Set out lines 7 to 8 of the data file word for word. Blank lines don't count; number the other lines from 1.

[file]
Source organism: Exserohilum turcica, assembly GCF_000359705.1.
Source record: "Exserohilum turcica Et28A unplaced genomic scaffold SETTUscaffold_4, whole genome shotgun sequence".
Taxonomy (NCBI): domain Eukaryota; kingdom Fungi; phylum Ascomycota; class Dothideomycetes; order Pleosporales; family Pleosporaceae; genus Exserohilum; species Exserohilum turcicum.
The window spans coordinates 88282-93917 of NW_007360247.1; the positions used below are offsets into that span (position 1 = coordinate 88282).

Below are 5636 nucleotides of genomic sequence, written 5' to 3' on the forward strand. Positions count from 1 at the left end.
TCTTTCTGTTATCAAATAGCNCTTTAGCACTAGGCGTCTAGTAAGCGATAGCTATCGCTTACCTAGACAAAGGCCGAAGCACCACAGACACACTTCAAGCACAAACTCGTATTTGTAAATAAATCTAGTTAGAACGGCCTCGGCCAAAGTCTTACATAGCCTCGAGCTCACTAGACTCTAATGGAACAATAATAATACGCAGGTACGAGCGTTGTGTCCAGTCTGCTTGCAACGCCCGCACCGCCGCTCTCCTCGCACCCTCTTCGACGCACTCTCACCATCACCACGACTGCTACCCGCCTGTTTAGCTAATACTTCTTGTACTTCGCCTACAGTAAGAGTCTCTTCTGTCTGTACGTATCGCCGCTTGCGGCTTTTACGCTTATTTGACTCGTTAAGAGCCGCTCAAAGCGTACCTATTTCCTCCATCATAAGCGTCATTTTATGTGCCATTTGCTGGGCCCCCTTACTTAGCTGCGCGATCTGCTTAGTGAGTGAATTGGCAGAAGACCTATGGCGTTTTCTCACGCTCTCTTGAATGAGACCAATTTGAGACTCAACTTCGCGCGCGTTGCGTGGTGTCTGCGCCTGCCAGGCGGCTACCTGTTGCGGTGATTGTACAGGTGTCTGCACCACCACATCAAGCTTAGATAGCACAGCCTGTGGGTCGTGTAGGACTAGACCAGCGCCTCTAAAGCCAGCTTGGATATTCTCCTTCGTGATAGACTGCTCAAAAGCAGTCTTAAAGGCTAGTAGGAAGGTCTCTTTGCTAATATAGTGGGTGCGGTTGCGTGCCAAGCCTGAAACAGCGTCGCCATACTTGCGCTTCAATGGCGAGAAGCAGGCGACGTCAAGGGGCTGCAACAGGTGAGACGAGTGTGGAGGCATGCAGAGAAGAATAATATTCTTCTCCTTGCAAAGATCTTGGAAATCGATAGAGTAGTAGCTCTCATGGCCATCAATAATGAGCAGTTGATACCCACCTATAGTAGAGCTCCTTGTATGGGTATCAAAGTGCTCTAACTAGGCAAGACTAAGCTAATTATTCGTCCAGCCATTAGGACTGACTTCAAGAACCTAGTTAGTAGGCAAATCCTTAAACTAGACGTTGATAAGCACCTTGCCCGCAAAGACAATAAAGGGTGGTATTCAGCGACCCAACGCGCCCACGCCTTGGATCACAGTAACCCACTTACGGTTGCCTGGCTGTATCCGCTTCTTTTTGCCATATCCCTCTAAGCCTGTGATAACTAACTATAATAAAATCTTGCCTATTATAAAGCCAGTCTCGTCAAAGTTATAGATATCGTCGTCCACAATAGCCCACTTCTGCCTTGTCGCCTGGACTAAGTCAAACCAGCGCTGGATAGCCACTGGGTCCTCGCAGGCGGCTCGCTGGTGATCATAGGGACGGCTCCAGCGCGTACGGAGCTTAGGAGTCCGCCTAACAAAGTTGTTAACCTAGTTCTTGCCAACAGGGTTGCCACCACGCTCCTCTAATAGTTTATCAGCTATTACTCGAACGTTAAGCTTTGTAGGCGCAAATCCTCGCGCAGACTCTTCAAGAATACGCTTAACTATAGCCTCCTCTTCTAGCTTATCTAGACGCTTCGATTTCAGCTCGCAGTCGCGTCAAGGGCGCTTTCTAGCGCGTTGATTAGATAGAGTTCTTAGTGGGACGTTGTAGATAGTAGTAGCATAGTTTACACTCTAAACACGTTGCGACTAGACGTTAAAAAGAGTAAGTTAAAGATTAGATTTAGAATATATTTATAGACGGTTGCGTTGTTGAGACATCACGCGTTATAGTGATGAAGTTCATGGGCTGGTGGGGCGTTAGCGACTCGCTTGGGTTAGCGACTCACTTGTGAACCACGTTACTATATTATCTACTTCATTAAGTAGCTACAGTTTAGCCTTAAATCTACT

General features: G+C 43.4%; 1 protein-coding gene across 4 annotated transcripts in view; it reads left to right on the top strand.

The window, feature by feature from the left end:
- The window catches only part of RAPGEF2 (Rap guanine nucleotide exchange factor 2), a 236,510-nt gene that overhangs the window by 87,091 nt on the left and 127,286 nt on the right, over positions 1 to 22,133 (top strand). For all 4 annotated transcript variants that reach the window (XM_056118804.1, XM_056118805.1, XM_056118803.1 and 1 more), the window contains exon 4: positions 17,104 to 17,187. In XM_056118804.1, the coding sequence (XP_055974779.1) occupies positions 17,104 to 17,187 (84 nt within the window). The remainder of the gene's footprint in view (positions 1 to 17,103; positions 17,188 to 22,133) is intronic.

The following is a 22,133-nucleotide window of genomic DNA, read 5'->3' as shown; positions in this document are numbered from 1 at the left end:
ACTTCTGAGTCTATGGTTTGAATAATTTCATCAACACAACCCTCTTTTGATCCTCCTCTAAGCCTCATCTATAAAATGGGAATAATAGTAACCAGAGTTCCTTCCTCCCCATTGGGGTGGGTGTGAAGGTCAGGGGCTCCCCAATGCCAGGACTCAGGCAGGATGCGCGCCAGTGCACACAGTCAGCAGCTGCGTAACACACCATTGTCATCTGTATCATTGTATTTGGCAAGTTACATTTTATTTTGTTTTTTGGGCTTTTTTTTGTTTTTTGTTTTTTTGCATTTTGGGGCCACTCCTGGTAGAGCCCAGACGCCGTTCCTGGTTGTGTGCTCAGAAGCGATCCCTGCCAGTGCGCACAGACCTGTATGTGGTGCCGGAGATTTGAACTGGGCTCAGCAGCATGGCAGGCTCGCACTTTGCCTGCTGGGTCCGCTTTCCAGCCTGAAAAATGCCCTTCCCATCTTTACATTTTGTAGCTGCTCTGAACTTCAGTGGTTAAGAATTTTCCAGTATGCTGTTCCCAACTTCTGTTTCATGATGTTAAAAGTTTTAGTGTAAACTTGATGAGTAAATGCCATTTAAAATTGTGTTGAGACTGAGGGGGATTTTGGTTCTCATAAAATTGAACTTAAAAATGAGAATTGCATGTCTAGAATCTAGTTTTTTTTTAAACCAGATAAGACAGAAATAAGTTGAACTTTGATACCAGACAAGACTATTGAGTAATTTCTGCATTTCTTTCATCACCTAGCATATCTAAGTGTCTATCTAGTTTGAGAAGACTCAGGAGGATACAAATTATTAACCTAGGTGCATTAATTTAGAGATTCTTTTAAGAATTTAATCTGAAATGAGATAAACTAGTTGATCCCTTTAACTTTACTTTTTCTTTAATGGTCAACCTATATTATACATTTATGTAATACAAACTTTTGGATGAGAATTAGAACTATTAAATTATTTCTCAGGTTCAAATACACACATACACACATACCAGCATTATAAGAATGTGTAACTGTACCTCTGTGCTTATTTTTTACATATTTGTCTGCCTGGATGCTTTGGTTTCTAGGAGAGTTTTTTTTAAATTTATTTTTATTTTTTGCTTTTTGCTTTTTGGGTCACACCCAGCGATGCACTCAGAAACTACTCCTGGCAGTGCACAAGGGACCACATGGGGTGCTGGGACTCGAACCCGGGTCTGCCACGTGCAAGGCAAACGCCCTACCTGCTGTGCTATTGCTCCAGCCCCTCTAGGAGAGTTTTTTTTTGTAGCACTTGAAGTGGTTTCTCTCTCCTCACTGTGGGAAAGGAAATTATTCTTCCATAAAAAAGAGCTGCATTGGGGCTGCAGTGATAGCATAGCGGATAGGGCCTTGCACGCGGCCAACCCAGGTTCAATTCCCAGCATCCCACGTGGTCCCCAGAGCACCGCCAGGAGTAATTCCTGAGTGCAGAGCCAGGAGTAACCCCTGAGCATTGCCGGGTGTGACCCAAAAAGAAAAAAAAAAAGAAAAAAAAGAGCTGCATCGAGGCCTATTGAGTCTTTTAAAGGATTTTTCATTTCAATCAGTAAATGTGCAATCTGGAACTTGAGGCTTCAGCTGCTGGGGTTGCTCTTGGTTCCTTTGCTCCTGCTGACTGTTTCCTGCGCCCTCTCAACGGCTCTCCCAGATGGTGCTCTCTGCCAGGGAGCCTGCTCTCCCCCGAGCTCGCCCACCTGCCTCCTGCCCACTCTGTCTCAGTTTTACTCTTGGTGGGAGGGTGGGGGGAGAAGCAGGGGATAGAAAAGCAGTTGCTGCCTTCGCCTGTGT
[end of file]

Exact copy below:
General features: G+C 43.4%; 1 protein-coding gene across 4 annotated transcripts in view; it reads left to right on the top strand.

The window, feature by feature from the left end: